183. —and gotten 86'ed from the restaurant because you did it so many times, they figured out it was you
184. Taught yourself an art from scratch
185. Killed and prepared an animal for eating
186. Apologised to someone years after inflicting the hurt
187. Skipped all your school reunions and will continue to
188. Communicated with someone without sharing a common spoken language
189. Been elected to public office
190. Written your own computer language
191. Thought to yourself that you're living your dream
192. Had to put someone you love into hospice care
193. Built your own PC from parts
194. Sold your own artwork to someone who didn't know you
195. Had a booth at a street fair
196. Dyed your hair
197. Been a DJ
198. Found out someone was going to dump you via LiveJournal
199. Written your own role playing game
200. Been arrested

Monday, October 18, 2004


I am helpless. I have no resistance. I have cried to the following songs in the last two days:

• "Troubled Times" - Fountains of Wayne
• "Lunette" - Jim Roll
• "'52 Black Vincent" - Richard Thompson
• "I Can't Make It Alone" - Continental Drifters
• "The Only Story I Tell" - The Silos

Someone needs to confiscate my iPod for the next three days or so...except they can't do that, because I'm using it for work. Oh well.

Sunday, October 17, 2004

The words she knows, the tune she hums

Last night, after the last customer was shooed out onto the sidewalk and the front door was locked, all the bartenders, managers, door guys, and assorted significant others sat at the bar and chatted quietly. The bands had played with fantastic energy and the crowds had been intense.

Someone put Soundgarden's Superunknown on the sound system, and all the sudden we found ourselves--every last one of us--singing "Black Hole Sun" in unison. "What a strange thing for us all to know the words to," I thought.

Something tugged at the edge of my memory, and suddenly I realized that this moment reminded me of the "Tiny Dancer" singalong from Almost Famous. But unlike the movie, it had nothing to do with the lyrics. It was just that the song was something we had in common. It was a collective release, the unifying calm after the storm.

Saturday, October 16, 2004

Victories, pyrrhic victories, and all-out fuckups

1. As part of our program to acclimate Cairo the Three-Legged Carsick Dog to riding in the car, we've been taking him on short jaunts to the convenience store (about 5 minutes each way). He'd been doing well on those, so yesterday we tried taking him to the county seat (about 14 minutes each way). We stopped once on the way there, then once in town. Each time we let him run and play so he could get some fresh air. He was doing great--not even drooling much when the car was moving. Then we headed home. We tried to stop at a park on the way back, but it was closed. We had no choice but to continue home. About 45 seconds later, he threw up. Today he wouldn't even get in the car to go to the convenience store. Back to square one.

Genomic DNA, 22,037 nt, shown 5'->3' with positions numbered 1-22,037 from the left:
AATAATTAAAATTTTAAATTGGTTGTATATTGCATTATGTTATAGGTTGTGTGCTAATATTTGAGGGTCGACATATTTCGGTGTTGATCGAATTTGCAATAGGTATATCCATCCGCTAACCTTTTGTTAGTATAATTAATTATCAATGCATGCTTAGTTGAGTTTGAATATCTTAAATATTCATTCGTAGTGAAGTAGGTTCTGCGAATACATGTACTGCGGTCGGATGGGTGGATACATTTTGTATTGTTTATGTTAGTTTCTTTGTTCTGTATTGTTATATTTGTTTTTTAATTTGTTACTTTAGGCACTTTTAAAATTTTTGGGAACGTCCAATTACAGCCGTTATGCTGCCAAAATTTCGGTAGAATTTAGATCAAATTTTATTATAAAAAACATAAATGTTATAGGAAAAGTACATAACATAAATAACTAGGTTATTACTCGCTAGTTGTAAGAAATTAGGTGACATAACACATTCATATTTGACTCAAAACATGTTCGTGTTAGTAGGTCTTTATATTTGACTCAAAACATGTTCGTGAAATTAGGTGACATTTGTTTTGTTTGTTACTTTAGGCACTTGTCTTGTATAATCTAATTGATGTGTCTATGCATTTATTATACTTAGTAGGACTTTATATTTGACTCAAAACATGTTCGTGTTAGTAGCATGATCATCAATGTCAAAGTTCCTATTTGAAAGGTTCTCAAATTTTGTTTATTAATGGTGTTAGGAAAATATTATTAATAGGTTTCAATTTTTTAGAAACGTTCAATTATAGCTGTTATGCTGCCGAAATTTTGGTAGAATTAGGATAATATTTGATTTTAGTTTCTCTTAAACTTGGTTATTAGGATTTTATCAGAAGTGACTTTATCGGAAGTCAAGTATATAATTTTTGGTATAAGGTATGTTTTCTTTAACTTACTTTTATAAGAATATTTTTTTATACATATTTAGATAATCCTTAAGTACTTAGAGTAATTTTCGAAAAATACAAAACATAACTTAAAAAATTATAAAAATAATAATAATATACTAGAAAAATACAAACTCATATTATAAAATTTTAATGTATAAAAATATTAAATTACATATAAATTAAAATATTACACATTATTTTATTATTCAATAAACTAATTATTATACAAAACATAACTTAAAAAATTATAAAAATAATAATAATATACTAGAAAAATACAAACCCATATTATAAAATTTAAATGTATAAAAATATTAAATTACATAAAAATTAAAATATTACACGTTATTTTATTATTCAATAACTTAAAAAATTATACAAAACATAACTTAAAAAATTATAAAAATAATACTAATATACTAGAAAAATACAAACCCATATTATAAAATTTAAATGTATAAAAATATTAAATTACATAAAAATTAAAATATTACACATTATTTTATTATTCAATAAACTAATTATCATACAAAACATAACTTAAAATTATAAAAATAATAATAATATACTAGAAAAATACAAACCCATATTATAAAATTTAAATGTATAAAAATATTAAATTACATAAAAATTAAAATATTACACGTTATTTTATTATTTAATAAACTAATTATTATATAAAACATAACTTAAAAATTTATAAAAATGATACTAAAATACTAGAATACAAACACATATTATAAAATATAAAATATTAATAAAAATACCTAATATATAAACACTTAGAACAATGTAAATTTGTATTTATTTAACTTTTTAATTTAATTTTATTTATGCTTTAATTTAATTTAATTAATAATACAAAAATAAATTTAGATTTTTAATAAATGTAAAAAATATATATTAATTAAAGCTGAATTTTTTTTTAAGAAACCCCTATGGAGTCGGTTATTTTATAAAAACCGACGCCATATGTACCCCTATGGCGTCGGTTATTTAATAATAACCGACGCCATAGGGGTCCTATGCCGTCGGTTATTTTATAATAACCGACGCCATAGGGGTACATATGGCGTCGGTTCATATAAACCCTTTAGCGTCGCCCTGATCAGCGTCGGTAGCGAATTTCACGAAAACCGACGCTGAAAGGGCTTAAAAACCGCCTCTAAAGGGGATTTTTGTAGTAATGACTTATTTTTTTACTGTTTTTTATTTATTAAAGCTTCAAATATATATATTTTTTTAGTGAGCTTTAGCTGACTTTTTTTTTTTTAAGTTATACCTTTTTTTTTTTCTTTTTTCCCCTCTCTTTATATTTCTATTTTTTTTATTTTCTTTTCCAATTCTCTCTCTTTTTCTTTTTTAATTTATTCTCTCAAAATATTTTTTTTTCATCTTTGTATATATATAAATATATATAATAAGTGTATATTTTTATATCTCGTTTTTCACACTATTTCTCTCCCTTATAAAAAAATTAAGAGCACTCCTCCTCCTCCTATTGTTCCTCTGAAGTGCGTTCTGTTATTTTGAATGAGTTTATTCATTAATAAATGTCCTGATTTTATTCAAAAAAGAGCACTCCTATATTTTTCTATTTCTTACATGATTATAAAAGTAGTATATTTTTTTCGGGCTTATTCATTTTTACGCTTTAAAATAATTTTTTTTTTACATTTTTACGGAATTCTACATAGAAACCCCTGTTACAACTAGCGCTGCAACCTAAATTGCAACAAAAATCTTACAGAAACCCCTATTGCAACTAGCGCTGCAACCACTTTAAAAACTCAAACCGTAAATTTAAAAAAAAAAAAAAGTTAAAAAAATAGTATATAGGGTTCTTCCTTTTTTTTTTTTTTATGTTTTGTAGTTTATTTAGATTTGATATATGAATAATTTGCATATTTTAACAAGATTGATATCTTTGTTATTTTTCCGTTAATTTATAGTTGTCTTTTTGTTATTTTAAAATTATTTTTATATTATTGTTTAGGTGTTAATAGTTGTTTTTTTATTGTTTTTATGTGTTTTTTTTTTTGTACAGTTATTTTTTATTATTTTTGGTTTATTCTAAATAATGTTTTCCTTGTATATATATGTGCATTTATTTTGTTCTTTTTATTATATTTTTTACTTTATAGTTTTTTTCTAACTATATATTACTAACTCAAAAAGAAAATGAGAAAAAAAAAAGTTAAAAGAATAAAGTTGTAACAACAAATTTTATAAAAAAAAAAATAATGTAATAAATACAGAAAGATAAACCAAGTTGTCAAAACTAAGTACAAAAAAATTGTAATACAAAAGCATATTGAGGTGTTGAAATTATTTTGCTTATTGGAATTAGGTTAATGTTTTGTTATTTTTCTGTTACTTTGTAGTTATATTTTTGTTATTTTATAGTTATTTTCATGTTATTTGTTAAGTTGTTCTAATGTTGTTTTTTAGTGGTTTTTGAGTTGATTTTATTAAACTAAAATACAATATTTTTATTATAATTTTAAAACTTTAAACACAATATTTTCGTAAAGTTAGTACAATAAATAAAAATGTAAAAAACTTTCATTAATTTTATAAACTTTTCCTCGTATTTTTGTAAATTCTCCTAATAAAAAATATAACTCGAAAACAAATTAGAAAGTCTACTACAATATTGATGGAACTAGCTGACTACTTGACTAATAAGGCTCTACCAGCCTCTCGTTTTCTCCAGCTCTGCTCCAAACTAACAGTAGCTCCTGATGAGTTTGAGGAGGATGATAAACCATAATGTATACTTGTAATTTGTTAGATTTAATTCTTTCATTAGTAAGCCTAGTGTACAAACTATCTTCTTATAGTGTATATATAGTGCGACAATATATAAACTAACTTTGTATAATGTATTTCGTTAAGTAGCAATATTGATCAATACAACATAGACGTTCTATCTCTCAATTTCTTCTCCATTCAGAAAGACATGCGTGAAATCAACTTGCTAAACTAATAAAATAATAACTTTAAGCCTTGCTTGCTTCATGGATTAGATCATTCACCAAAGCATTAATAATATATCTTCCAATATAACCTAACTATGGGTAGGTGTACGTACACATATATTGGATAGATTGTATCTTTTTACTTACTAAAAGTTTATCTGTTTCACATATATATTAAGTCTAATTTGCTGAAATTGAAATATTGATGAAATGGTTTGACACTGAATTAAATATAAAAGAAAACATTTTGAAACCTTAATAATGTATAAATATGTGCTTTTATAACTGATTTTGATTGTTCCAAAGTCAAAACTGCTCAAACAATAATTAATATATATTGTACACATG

2. I've been getting a lot of work done on the house. But yesterday, while painting, I apparently splattered paint on one of my beautiful three-week old dining room curtains. I wasn't working anywhere near the window--that would have been stupid. But I somehow splattered paint four or five feet away! Arrrrgghhhh...back to the store. I hope they have more of the same kind. I suck, I suck, I suck!

3. Learn from my mistakes: If you store corn syrup and Indian spices on the same shelving unit, do NOT, I repeat do NOT knock the shelving unit over. This morning I found out exactly how much fun it is to clean up a mixture of corn syrup, broken glass, garam masala, and mustard seeds. I would almost rather have cleaned up after the Exxon Valdez.

4. Since the shelving unit was off the pantry door (albeit in a rather unplanned manner), I painted the door. The color I chose for the pantry is a buttery yellow--an attempt to keep something close to the original color it was when we found it. (I like to put little historic touches in old houses.) The s.o. walked by, eyeballed it, and said, "That reminds me of something...what is it, what is it...banana Laffy Taffy!" Then, just as I was despairing, he added, "I love it."

Thursday, October 14, 2004


I had a great evening. I thought bartending today meant I'd miss the final presidential debate, but that wasn't the case. The soundman ran the audio of the debate through the club sound system while we watched it on the TV screen. He even pushed back the band performance schedule to accommodate it. The candidates' voices boomed loud and clear, with a slight touch of reverb.

"I like this, but I do think it's a little creepy," said my friend J.

I had the privilege of watching the debate with the lovely and friendly members of an Australian guitar-pop band. We talked a bunch of politics--about our election, their recent election, and a lot of other issues. I had no idea that the Australian Liberal Party is actually conservative. I also didn't know there were so few Aboriginal people left. It was so interesting to compare notes and exchange views. I wonder why I always seem to get along so well with Australians?